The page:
MAUS II: Here My Troubles Began
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Acclaimed as a quiet triumph and a brutally moving work of art, the first volume of Art Spiegelman's Maus introduced readers to Vladek Spieglman, a Jewish survivor of Hitler's Europe, and his son, a cartoonist trying to come to terms with his father, his father's terrifying story, and History itself. Its form, the cartoon (the Nazis are cats, the Jews mice), succeeds perfectly in shocking us out of any lingering sense of familiarity with the events described, approaching, as it does, the unspeakable through the diminutive.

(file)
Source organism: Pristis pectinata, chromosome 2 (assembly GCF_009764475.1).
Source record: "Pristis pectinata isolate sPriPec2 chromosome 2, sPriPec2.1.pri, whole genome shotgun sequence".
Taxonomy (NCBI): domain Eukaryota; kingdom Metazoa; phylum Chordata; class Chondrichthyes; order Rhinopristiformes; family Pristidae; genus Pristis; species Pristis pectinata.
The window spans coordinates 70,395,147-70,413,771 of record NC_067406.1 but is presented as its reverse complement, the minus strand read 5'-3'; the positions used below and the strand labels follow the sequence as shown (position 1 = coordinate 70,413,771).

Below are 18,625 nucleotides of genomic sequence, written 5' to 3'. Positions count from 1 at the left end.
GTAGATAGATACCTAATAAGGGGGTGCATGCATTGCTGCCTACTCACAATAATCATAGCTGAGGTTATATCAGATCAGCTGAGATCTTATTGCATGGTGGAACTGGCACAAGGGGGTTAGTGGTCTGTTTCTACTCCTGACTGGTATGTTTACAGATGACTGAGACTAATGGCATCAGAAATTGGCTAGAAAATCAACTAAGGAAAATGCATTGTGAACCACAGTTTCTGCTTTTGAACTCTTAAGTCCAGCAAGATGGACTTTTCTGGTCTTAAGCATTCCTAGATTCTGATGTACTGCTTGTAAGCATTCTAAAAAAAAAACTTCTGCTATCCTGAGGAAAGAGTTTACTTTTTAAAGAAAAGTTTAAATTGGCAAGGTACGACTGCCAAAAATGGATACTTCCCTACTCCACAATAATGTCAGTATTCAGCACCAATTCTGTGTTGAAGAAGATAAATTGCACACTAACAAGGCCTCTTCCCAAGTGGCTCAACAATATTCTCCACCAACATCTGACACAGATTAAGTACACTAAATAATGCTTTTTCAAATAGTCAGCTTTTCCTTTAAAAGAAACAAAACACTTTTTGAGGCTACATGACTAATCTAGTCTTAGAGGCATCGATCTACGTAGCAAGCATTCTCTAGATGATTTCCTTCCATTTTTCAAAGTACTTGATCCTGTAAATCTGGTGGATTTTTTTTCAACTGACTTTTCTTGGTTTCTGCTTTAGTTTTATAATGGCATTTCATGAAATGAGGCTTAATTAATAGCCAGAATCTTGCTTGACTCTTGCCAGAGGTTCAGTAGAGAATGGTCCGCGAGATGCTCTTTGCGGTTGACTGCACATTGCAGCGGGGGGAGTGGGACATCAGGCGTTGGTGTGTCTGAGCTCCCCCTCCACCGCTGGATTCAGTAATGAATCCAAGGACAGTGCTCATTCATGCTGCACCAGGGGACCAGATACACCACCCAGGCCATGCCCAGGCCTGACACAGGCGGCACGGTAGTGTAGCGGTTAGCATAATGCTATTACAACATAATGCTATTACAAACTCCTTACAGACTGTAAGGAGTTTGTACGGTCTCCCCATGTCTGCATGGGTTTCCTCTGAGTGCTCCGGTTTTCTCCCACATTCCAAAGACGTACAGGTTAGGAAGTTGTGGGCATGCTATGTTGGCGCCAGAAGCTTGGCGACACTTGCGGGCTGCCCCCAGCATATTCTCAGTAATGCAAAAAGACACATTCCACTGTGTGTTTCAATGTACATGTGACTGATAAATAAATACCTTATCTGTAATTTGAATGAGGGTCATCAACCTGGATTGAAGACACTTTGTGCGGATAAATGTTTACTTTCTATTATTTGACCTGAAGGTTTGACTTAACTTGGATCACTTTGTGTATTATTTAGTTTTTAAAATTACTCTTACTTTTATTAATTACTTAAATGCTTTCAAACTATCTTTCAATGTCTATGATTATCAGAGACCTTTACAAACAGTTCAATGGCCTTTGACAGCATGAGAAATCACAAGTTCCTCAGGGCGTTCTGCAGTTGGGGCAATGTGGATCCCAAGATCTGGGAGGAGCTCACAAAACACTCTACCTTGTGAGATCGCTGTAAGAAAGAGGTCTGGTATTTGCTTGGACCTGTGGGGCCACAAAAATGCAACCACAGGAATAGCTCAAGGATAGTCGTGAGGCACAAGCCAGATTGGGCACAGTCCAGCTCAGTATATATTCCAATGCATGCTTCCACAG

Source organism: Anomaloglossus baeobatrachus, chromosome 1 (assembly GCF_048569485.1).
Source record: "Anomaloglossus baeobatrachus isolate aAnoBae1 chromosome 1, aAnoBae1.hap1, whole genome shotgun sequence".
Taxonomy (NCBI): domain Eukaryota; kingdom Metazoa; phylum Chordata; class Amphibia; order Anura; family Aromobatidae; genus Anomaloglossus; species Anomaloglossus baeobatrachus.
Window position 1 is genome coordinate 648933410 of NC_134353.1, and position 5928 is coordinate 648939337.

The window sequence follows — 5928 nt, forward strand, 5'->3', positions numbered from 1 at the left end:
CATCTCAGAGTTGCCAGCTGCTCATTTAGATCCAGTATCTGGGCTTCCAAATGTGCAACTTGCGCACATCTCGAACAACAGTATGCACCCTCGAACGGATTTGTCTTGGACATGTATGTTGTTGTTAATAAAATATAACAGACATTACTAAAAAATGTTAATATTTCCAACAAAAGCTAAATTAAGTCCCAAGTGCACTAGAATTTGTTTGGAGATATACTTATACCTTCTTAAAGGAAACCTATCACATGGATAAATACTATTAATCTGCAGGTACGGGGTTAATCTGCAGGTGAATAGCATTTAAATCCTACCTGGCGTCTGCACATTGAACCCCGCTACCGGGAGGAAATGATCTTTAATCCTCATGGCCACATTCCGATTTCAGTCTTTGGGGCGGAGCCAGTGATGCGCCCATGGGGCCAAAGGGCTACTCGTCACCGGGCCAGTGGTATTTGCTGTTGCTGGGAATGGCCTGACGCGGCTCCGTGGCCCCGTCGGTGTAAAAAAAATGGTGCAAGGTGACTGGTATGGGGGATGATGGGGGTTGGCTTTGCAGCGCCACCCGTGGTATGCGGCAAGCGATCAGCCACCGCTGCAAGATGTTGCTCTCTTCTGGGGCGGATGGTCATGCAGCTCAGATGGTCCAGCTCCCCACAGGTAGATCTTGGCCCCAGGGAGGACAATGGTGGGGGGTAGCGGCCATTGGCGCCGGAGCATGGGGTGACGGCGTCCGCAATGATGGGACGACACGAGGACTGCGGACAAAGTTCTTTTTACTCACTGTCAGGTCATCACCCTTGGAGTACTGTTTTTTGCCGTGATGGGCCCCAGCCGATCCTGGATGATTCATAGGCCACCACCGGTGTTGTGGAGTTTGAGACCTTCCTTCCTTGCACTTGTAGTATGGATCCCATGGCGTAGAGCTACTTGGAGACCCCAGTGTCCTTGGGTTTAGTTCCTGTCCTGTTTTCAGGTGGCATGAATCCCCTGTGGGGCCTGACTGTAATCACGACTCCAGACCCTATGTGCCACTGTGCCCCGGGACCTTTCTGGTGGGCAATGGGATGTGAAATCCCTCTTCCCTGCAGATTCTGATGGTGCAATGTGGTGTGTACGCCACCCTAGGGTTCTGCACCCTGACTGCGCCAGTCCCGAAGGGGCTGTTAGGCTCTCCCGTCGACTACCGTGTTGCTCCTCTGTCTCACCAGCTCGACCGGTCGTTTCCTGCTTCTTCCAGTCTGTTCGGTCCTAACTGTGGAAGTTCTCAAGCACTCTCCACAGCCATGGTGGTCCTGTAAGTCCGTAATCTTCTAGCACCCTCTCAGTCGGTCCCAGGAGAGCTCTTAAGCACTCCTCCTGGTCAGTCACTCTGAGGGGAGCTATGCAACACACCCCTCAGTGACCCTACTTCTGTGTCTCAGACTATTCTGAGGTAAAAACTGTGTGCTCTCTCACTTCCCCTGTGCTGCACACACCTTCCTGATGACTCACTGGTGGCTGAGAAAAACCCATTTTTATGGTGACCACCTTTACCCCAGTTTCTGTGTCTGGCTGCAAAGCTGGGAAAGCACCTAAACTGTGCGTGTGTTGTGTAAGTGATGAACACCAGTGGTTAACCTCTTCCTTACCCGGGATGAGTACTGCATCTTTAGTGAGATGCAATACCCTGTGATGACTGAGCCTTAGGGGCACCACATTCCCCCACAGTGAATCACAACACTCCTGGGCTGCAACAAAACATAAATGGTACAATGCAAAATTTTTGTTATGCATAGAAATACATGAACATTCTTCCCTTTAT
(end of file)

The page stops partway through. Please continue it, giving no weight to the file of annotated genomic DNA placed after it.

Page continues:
This second volume, subtitled And Here My Troubles Began, moves us from the barracks of Auschwitz to the bungalows of the Catskills. Genuinely tragic and comic by turns, it attains a complexity of theme and a precision of thought new to comics and rare in any medium. Maus ties together two powerful stories: Vladek's harrowing take of survival against all odds, delineating the paradox of family life in the death camps, and the author's account of his tortured relationship with his aging father. At every level this is the ultimate survivor's tale—and that too of the children who somehow survive even the survivors.